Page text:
How And Why Do Leghorn Hens Lay More Eggs Than A Countryside Hen?


9 Answers

Akshay Kalbag Profile
Akshay Kalbag answered
A leghorn hen is able to lay more eggs because it is larger than a countryside hen. The ability of a hen to produce eggs annually is more than ten times the weight of the body of the bird. Hence, if a leghorn hen can produce about 265 eggs per year, it weighs at least 2.65 kilograms. The more exotic the breed of poultry, the lower its production of eggs will be. Therefore, there is an inverse relationship between the breed of the bird and its production of eggs.

Countryside and backyard hens are smaller in size that leghorn hens and they are only exception to the hypothetical assumption that the more exotic the breed of poultry, the lower its production of eggs will be. This is because it is fairly common to find hens in the countryside and in the backyards of houses, and they are neither of exotic breeds nor do they have the capacity to produce more eggs than leghorn hens.

Apart from the low weight of the countryside hens, the other factors which affect the production of eggs (which are known as external and internal stimuli) are changes in the hormone levels which affect the condition of the ovaries and the oviducts, the decreasing the length of the day, the process of molting, the health of the flock, the age of the bird, a poor nutritional value and stress.
donna jackson Profile
donna jackson answered
The leghorn hen, resembles the cockrel, they can be white, brown or black, and have become popular as prolific layers.
Their origin is a litle uncertain and contentious.
Generally thought to have come from Leghorn in Italy(Livorno), from which they get their name, they have become dispersed all over the world, and are also known as Danish.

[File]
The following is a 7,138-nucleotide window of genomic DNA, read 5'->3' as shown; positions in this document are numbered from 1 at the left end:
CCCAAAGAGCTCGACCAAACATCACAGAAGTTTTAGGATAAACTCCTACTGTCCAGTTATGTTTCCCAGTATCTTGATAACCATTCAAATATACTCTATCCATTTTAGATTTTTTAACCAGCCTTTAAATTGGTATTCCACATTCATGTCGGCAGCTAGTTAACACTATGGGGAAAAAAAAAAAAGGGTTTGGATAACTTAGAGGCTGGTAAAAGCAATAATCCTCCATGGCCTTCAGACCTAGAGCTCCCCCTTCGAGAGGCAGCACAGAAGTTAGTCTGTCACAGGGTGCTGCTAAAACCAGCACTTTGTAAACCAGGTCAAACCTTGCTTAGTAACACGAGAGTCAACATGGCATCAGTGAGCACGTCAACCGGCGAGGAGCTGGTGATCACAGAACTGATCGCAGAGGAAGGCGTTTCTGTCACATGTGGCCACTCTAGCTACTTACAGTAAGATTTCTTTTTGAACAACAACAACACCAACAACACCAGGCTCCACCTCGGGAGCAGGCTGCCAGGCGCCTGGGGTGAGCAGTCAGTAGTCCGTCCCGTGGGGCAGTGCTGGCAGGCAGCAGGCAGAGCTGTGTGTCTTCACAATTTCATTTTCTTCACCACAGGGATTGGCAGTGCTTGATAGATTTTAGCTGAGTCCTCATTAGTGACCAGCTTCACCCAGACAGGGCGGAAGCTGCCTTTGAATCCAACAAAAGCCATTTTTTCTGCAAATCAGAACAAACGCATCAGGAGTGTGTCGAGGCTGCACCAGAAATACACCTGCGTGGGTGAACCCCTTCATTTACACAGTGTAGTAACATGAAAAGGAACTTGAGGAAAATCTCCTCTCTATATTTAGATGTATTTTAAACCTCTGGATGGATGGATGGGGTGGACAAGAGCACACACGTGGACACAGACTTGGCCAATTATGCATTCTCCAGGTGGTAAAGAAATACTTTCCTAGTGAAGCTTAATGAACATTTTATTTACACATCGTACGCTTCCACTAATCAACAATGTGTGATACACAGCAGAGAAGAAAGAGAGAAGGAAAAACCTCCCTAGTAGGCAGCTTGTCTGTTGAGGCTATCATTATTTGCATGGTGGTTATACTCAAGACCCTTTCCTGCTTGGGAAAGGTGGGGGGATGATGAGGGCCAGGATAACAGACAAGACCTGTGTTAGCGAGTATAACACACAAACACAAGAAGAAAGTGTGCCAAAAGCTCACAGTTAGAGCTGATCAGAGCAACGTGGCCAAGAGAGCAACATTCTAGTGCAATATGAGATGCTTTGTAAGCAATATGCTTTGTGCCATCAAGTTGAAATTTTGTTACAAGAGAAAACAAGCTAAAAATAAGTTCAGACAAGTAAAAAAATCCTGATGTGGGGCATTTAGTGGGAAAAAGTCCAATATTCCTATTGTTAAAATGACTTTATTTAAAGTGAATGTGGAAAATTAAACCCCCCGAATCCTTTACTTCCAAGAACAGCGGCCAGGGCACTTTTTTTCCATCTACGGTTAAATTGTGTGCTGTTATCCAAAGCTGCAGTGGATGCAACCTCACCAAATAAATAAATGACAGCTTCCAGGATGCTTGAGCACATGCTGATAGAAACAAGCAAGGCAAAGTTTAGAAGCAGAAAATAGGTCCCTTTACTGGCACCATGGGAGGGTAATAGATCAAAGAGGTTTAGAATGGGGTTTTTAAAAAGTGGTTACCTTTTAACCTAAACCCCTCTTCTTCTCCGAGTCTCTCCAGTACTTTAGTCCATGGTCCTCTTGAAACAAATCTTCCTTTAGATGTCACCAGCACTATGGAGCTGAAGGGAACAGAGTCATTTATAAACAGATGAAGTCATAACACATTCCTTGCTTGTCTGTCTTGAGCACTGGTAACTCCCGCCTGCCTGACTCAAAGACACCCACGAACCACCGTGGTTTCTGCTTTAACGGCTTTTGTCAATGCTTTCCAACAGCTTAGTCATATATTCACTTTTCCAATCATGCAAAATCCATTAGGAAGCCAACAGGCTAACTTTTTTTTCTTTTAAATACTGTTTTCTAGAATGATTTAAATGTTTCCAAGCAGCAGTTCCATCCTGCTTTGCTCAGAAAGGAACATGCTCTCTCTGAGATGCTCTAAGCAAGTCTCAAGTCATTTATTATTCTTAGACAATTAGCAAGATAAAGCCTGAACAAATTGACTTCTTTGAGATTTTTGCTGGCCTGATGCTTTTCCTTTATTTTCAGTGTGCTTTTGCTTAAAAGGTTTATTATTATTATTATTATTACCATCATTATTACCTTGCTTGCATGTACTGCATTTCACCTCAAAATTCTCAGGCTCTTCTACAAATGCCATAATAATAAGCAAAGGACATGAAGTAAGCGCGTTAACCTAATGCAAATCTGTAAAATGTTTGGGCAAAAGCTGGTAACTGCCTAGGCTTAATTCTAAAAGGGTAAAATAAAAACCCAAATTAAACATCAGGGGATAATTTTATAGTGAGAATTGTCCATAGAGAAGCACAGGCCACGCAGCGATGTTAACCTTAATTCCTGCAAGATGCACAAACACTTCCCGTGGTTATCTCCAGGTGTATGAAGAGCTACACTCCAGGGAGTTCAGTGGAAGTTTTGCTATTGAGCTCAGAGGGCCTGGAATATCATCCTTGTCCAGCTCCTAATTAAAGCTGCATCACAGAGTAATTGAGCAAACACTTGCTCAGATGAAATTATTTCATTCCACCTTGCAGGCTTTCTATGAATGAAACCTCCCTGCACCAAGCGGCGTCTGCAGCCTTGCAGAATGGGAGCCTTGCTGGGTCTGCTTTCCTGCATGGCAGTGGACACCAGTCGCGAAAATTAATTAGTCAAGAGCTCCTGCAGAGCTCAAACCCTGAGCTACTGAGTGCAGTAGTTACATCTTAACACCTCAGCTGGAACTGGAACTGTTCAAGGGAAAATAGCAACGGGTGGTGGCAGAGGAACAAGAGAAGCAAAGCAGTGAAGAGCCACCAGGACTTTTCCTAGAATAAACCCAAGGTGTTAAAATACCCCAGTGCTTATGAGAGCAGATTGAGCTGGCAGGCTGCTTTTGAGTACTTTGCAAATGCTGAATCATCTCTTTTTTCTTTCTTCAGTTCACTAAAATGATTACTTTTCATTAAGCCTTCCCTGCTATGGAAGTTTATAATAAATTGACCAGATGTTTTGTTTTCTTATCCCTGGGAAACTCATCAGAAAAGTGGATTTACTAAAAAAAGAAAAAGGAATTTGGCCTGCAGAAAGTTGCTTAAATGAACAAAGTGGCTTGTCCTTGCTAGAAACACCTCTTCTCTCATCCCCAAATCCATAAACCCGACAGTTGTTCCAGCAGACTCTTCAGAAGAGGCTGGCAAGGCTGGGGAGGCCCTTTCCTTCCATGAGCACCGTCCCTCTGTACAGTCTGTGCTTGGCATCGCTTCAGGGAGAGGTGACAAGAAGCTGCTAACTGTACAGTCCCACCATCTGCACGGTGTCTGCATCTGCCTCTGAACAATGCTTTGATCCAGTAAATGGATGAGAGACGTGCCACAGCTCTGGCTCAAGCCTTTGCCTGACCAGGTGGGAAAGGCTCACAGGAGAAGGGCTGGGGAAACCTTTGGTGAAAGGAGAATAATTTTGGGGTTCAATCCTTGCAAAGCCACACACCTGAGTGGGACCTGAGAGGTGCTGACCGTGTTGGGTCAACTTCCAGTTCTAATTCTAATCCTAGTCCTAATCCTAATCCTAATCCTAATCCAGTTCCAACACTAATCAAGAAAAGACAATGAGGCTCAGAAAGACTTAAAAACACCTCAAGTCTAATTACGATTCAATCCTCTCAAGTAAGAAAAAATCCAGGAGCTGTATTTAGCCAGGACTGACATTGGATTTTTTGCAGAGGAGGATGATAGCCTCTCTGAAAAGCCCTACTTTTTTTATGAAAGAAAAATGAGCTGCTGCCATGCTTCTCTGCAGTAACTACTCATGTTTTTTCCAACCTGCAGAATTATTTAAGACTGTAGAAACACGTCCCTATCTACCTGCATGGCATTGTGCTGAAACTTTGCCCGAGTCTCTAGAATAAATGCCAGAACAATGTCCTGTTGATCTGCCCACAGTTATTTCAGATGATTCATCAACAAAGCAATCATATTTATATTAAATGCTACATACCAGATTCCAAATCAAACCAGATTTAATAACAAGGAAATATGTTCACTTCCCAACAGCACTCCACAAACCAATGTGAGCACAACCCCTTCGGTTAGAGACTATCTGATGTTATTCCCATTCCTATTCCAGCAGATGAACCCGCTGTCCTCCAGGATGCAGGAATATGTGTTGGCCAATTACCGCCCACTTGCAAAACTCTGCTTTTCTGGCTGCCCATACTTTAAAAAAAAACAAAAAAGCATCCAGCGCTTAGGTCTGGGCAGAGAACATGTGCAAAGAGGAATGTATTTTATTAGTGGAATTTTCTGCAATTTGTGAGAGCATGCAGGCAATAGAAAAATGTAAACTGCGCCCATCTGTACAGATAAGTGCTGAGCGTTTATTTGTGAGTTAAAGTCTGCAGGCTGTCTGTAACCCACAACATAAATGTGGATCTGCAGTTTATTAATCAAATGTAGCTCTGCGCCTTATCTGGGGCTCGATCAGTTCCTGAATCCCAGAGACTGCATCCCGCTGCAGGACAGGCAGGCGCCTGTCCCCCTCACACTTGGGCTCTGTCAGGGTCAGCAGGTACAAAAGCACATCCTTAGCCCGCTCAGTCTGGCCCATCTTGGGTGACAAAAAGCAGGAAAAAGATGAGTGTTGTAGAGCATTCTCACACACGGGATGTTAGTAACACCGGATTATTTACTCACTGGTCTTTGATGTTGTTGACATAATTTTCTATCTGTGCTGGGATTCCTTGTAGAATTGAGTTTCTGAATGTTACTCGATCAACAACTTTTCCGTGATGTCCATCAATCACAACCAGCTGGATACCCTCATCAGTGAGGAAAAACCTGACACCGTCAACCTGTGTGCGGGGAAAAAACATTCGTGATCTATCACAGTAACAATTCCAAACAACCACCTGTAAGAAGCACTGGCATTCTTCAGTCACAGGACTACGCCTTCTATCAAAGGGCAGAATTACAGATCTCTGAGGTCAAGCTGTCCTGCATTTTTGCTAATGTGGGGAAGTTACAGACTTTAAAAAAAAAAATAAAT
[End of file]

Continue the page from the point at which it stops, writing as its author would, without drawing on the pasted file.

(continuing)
They were thought to have been introduced to America from Italian Ships.
Their qualities as layers and non sitters, have made them populular everywhere.
The other qualities contributing to the popularity of Leghorns are, that they are light feeders, forage a lot, and also mature early, all things that make them suitable to producers of eggs.
They are generally not thought of as cooking birds, however in Italy they are prized, and are cooked for a long time to make them tender, and are quite delicious if prepared in this way.
Anonymous Profile
Anonymous answered
1 or 1 every 2 -3 days depending on the breed
Anonymous Profile
Anonymous answered
Most if not all chickens lay only one egg per day.  You will find an occasional chicken laying 2 eggs in a day but that is very rare. Most generally when chickens get old they will lay larger eggs, and sometimes they will have double yolks.
Anonymous Profile
Anonymous answered
I think that they only lay one, but I don't really own chickens, I'm just looking into it.
Bobbie Brown Profile
Bobbie Brown answered
As far as I know chickens will lay one egg per day. Sometimes they may skip a day or two, but mine lay once a day. I never know if I'm going to get a dozen eggs a day or eighteen eggs a day. It just depends on the chickens and if they have good quality laying mash. That helps too.

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